1911 Encyclopædia Britannica/Ranjit Singh
|←Rangpur||1911 Encyclopædia Britannica, Volume 22
|See also Ranjit Singh on Wikipedia, and our 1911 Encyclopædia Britannica disclaimer.|
RANJIT SINGH, Maharaja (1780-1839), native Indian ruler, was born on the 2nd of November 1780, the son of Sirdar Mahan Singh, whom he succeeded in 1792 as head of the Sukarchakia branch of the Sikh confederacy. By birth he was only one of many Sikh barons and owed his rapid rise entirely to force of character and will. At the age of seventeen he seized the reins of government. He is said to have poisoned his mother, though it is more probable that he merely imprisoned her to keep her out of his way. At the age of twenty he obtained from Zaman Shah, the king of Afghanistan, a grant of Lahore, which he seized by force of arms in 1799. Subsequently he attacked and annexed Amritsar in 1802, thus becoming master of the two Sikh capitals. When Jaswant Rao Holkar took refuge in the Punjab in 1805, Ranjit Singh made a treaty with the British, excluding Holkar from his territory. Shortly afterwards acute difficulties arose between him and the British as to the Cis-Sutlej portion of the Punjab. It was Ranjit Singh's ambition to weld the whole of the Punjab into a single Sikh empire, while the British claimed the territory south of the Sutlej by right of conquest from the Mahrattas. The difference proceeded almost to the point of war; but at the last moment Ranjit Singh gave way, and for the future faithfully observed his engagements with the British, whose rising power he was wise enough to gauge. In 1808 Charles Metcalfe was sent to settle this question with Ranjit Singh, and a treaty was concluded at Amritsar on the 15th of April 1809. At this period a band of Sikh fanatics called “akalis,” attacked Sir Charles Metcalfe's escort, and the steadiness with which the disciplined sepoys repulsed them, so impressed the maharaja that he decided to change the strength of his army from cavalry to infantry. He organized a powerful force, which was trained by French and Italian officers such as Generals Ventura, Allard and Avitabile, and thus forged the formidable fighting instrument of the Khalsa army, which afterwards gave the British their hardest battles in India in the two Sikh wars. In 1810 he captured Multan after many assaults and a long siege, and in 1820 had consolidated the whole of the Punjab between the Sutlej and the Indus under his dominion. In 1823 the city and province of Peshawar became tributary to him. In 1833 when Shah Shuja, flying from Afghanistan, sought refuge at his court, he took from him the Koh-i-nor diamond, which subsequently came into the possession of the British crown. Though he disapproved of Lord Auckland's policy of substituting Shah Shuja for Dost Mahomed, he loyally supported the British in their advance on Afghanistan. Known as “The Lion of the Punjab,” Ranjit Singh died of paralysis on the 27th of June 1839.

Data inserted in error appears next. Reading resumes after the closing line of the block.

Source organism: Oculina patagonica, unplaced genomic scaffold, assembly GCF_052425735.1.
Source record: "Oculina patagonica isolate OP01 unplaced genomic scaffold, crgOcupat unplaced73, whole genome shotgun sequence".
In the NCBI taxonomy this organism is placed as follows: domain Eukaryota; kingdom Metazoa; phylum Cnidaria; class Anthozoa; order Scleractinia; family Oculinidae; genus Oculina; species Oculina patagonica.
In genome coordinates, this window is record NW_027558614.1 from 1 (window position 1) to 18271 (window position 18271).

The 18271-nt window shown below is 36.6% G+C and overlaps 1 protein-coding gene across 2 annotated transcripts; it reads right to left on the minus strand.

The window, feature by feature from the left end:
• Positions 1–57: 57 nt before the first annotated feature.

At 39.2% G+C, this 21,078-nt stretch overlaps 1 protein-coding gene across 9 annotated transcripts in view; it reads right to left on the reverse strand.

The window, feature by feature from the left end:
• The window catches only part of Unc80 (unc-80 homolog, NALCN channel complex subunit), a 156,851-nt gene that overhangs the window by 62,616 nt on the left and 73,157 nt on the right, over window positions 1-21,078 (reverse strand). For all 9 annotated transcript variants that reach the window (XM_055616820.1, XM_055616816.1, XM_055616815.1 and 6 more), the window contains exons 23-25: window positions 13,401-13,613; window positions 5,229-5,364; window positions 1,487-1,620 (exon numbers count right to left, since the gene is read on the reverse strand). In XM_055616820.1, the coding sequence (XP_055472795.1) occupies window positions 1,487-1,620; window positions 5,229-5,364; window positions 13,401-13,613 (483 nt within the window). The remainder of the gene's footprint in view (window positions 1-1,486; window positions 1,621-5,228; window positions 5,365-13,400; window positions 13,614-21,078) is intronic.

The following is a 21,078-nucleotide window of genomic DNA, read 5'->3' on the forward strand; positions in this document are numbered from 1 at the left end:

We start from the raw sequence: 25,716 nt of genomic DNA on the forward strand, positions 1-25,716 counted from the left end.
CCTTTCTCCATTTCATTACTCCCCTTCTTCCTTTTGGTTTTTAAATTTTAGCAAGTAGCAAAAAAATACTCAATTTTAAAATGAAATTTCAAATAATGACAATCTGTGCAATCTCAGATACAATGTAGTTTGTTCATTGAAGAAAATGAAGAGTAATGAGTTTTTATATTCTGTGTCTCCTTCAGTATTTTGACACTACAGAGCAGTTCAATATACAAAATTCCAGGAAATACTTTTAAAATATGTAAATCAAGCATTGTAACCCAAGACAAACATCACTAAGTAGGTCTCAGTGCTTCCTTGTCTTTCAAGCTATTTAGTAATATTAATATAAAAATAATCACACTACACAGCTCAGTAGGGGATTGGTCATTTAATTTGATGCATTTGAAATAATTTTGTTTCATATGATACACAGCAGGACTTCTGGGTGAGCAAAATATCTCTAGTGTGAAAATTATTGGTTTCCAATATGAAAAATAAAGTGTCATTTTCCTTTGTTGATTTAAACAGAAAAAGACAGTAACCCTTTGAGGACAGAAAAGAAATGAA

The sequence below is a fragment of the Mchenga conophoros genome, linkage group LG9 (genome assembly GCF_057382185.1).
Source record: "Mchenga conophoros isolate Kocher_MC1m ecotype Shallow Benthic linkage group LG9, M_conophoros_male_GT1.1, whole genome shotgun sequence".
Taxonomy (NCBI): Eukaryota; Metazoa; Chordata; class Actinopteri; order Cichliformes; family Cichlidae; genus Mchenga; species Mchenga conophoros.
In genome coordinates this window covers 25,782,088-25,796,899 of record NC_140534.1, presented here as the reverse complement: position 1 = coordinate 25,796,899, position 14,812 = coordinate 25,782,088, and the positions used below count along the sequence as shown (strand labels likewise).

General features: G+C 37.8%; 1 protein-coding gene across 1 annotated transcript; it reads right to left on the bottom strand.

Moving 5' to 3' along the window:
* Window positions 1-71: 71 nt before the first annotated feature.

In his private life Ranjit Singh was selfish, avaricious, drunken and immoral, but he had a genius for command and was the only man the Sikhs ever produced strong enough to bind them together. His military genius showed itself not so much in actual generalship as in the organization of his plans, the selection of his generals and his ministers, the tenacity of his purpose and the soundness of his judgment. The British were the one power in India that was too strong for him, and as soon as he realized that fact he was unwaveringly loyal to his engagements with them. His power was military aristocracy resting on the personal qualities of its founder, and after his death the Sikh confederacy gradually crumbled and fell to pieces through sheer want of leadership; and the rule of the Sikhs in the Punjab passed away completely as soon as it incurred the hostility of the British.
See Sir Lepel Griffin, Ranjit Singh (Rulers of India Series), 1892; General Sir John Gordon, The Sikhs, 1904; and S. S. Thorburn, The Punjab in Peace and War, 1904.